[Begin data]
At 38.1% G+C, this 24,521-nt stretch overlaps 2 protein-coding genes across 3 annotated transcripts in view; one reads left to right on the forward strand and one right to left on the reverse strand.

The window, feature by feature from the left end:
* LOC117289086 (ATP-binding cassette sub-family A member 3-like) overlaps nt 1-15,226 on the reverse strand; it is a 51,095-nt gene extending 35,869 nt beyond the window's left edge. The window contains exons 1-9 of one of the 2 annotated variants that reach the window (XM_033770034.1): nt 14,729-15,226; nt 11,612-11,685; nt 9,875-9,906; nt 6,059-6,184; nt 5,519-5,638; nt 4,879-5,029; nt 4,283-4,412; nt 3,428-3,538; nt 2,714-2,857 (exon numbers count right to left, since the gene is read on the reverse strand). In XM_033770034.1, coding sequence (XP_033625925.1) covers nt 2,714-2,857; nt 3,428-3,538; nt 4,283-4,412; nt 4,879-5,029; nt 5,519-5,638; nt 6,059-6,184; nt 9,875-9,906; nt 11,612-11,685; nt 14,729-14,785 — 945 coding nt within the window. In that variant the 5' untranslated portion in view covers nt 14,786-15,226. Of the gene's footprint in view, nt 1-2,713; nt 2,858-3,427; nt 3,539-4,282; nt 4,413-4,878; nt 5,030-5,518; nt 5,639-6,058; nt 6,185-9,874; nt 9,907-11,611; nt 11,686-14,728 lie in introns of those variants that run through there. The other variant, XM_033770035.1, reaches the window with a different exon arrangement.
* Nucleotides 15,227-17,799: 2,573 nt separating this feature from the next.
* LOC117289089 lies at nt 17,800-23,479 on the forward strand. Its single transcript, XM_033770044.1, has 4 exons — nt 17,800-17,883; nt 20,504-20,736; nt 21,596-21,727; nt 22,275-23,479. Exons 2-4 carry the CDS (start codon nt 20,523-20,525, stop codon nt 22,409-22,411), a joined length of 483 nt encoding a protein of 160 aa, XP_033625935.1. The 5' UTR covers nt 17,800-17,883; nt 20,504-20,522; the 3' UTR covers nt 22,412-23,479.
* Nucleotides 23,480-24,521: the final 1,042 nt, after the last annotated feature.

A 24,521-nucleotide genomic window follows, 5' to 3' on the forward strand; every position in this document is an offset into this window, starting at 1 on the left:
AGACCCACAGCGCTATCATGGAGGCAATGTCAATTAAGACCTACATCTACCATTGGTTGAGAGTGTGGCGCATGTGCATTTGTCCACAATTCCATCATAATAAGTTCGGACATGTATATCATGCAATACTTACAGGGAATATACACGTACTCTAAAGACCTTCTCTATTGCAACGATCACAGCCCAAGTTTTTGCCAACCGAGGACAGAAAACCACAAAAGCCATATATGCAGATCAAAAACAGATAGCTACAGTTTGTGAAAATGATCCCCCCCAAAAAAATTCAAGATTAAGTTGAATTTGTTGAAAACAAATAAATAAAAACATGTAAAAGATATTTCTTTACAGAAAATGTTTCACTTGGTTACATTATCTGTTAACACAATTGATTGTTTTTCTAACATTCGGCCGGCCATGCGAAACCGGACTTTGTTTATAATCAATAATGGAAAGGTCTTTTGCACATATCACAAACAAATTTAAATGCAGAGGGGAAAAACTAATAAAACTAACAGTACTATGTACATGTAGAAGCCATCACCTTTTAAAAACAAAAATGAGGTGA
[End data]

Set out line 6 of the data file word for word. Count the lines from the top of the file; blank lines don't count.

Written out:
* Nucleotides 23,480-24,521: the final 1,042 nt, after the last annotated feature.